Friday, 4 April 2014

Open Letter to the Members of the Memorial University Senate

The following is a copy of the email I sent today to every member of the Memorial University Senate. If you'd like a copy of the email list in order to send your own letter, send me a note.


Dear Members of the Memorial University Senate,

I'm a proud alumni of Memorial, one of the founders of the Leida Finlayson Memorial Scholarship, a frequent guest lecturer, MUN volunteer, and a Research Associate of the Department of Folklore. I am writing to you about the Senate’s troubling decision last November to modify its position on weapons on campus. The previous policy to prohibit the possession, storage, or use of firearms, ammunition, or weapons on any property of the University was a good one, and a smart one.

Weapons do not belong in classrooms. That is the ideal, and one which we should never compromise.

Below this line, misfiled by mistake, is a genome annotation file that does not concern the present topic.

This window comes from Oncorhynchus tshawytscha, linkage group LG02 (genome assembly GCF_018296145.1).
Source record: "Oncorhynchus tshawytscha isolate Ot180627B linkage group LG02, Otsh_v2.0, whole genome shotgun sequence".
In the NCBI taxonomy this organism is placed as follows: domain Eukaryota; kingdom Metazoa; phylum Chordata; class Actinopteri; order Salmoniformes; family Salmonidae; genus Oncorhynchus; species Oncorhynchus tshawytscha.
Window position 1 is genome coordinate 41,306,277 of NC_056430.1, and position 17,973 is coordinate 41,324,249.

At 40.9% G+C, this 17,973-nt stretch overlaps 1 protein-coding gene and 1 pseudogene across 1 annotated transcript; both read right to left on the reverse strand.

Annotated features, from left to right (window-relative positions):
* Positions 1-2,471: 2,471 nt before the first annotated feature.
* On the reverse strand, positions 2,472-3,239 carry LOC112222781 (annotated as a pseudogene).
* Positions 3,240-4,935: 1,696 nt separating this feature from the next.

One of Memorial’s roles is to provide the best environment for education that it possibly can. This means taking a stand for what is right. No student, faculty, staff member, or visiting lecturer should have to be in a classroom where weapons of any kind are present.

Memorial prides itself as being an inclusive community, dedicated to innovation and excellence in teaching, learning, and public engagement. The Senate has an opportunity here to show vision and courage, to be a beacon for positive and peaceful dialogue, to foster the best possible conditions for student learning, and to set a clear policy which enshrines classroom spaces as weapons-free zones.

These are things that need to be worked out carefully, transparently, and with the participation and consultation of the wider university community. I know that your next regularly scheduled meeting of the Senate is April 8th, and I hope that at that meeting, you and your colleagues will reverse the decision of November 2013, and take strong steps to abolish all weapons from classrooms at Memorial University.

Respectfully yours,

Dale Gilbert Jarvis, BSc, MA

“Peace is a mode of behaviour.”
     - UNESCO Yamoussourko Declaration on Peace 

photo: David Miller/Wikimedia Commons/CC BY-SA 3.0

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